Unlike other noirs which also feature obsession and betrayal, Possession is not about the social injustices faced by the working class or the mingling between everyday people, the elite, the justice system, and the criminal underbelly, but about mental illness. Note: I don’t know if they were trying to develop a femme fatale and then explain her deeds in the form of psychosis, unlike other femmes which are generally not the main character of the story and henceforth, whose motives are boiled down to how she effects the hero. It's not cynical in the post-war "we can't trust anybody" kind of way, but a certain hopelessness found in the increasing madness in a world that was just two years out of the "maddest" war ever fought.

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The Postman Always Rings Twice (1946):

 

I thoroughly enjoyed The Postman Always Rings Twice upon second viewing.

 

Basic Plot: A drifter happens upon a roadside restaurant and finds himself in a love triangle and a murder plot which leads him down a path of no return as he struggles to keep his sanity, his freedom, and the dame he would kill for.

 

Noir Elements: Literary Precursor (James M. Cain), voiceover narration, use of the sensationalizing press, (visual irony ("Man Wanted"), on-location shooting, chiaroscuro lighting, moral taboos (younger women-older men marriage, mariticide, blackmail, and particularly adultery), elements of fate, a femme fatale, and a cynical loner hero doomed for his decisions

 

Cinematography: While the film uses the noir-typical chiaroscuro lighting, there are many scenes of note: camera tracking Garfield's gaze at Turner and the full body shot (you get the sense they're star-crossed lovers just from that opening scene), any lighting of Turner (always white, glowing like a goddess), the dancing scene lit only by the neon sign, the beach scenes (reminds me of the famous scene in From Here to Eternity less than 10 years later), wide-angle close-up shots of Turner and Garfield at the first suggestion of murder (soft faces close to the screen), disorienting cuts leading up the first attempt (Turner through the window, Garfield at the car, outside Nick's window), framing and lighting of the confrontation scene between Turner and Garfield at the courthouse, and so so so many more.

 

Note: All the tragedies would occur at night, it is a noir.

 

"House Style:" (MGM) Big budget and lavish production design (diner property, road scenes), glamourous stars, middle America appearance an urban center, and plenty of moralizing (characters punished, many mentions of fate and condemnation – most of which are not subtle)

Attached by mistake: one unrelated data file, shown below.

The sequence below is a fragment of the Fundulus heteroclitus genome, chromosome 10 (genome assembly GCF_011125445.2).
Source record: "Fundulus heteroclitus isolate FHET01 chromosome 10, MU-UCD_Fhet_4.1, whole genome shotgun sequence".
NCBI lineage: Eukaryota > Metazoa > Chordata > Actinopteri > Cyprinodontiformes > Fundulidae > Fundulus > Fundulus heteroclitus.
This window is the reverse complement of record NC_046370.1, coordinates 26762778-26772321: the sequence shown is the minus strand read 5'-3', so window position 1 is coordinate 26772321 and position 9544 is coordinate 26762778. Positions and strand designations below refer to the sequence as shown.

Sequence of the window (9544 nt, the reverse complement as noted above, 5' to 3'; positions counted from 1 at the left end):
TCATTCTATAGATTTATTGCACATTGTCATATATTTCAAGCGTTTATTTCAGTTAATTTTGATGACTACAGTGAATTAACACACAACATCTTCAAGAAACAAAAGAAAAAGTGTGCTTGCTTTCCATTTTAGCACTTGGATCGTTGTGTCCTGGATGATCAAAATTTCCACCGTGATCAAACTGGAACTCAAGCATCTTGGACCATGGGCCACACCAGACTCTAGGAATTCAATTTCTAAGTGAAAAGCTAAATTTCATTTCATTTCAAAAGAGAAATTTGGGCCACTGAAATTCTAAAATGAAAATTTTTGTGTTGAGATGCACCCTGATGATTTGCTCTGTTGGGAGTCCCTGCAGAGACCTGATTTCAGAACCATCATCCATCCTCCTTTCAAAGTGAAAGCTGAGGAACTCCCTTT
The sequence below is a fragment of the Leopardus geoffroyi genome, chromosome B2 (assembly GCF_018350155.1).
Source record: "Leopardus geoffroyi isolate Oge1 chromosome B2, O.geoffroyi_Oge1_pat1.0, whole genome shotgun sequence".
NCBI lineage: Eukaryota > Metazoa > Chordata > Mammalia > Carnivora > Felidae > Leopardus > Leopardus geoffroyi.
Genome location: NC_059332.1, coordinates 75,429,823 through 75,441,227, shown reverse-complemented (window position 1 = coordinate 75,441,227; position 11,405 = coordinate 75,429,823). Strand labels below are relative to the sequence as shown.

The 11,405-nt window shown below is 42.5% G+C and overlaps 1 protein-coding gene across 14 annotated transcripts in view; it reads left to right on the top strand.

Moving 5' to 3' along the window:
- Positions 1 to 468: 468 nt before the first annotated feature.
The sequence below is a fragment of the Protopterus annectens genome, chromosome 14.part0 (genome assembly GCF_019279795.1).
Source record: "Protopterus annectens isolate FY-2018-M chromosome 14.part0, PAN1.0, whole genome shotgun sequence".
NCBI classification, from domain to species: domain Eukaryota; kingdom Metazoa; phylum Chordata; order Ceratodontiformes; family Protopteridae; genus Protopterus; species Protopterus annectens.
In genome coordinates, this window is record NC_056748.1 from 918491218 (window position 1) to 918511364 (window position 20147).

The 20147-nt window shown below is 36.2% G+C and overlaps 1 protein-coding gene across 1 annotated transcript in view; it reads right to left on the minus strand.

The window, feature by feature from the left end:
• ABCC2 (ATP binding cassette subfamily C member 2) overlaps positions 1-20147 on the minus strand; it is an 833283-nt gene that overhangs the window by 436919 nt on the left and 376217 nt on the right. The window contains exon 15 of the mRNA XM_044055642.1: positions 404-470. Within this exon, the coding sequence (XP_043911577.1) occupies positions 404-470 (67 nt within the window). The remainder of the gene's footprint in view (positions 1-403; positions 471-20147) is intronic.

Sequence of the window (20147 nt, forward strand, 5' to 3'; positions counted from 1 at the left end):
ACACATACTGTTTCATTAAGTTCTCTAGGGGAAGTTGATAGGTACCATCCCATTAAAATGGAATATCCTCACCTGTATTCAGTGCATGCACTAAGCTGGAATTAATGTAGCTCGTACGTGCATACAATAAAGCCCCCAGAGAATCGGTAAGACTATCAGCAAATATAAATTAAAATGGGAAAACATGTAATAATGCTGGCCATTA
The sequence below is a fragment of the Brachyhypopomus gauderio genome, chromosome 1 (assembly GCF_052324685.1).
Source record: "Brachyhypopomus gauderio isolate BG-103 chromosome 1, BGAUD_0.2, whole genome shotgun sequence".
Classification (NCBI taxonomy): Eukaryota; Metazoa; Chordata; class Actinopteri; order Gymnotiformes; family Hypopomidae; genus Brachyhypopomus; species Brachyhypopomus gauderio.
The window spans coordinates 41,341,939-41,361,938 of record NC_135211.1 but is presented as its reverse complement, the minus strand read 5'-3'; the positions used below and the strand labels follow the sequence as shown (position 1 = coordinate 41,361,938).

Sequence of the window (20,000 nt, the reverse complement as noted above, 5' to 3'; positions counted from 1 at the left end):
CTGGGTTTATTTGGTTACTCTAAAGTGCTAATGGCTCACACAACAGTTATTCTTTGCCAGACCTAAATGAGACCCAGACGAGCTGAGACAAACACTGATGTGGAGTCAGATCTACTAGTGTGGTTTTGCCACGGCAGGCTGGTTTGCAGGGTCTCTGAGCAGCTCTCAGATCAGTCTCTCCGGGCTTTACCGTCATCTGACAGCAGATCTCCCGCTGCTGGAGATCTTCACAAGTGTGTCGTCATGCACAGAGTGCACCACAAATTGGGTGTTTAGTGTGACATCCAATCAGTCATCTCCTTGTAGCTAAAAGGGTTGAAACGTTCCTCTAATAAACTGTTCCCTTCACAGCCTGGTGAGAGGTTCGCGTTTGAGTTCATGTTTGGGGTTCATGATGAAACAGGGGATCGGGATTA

Note: It's interesting because MGM was known for its attempts to please everyone, particularly the biggest market - the middle class - when making its films. The film received some uproar for the sexual tension and taboo themes though the moralizing more than made up for it.

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The Postman Always Rings Twice (1946) [CONTINUED]

 

The performances are all dynamite (though some may accuse Turner of chewing the scenery). Garfield's Frank is sharp and rough and initially predatory. Turner's Cora is manipulative and quick on her feet but also lonely and full of yearning and ambition. She is willing to give away fidelity and fondness for physical attraction and that same ambition.

 

Kellaway's Nick is at first, oblivious, a shrewd cheapskate, and indifferent. It almost feels like he's asking is young hot wife to have an affair with his other young, hot employee. After the first attempt, he becomes more aggressively annoying, assumptive, and sometimes arrogant, we may have felt pity for him but by the time the second attempt comes, we kind of want them to succeed.

 

The other best two supporting performances come from Leon Ames as D.A. Sackett and defense attorney Arthur Keats as played by Hume Cronyn. Cronyn most often plays polished but slimy characters and their courtroom battle of repartee and manipulation of the legal system is brilliant. In dark clothes, the attorney knows his clients are guilty and uses their weakness just as the D.A. in a light-colored suit does, but one is supposedly fighting on the sides of the demons and angels, respectively. But both have their grayer moments: the D.A's coercion of Frank's confession, Keat's dealings with the thug Kennedy, and of course their mutual betting on the outcome of the trial that means life-or-death for Frank and Cora. In the end, Cronyn even admires and respects Cora for her resilience and ruthlessness in making something of herself.

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The Postman Always Rings Twice (1946) [LAST ONE]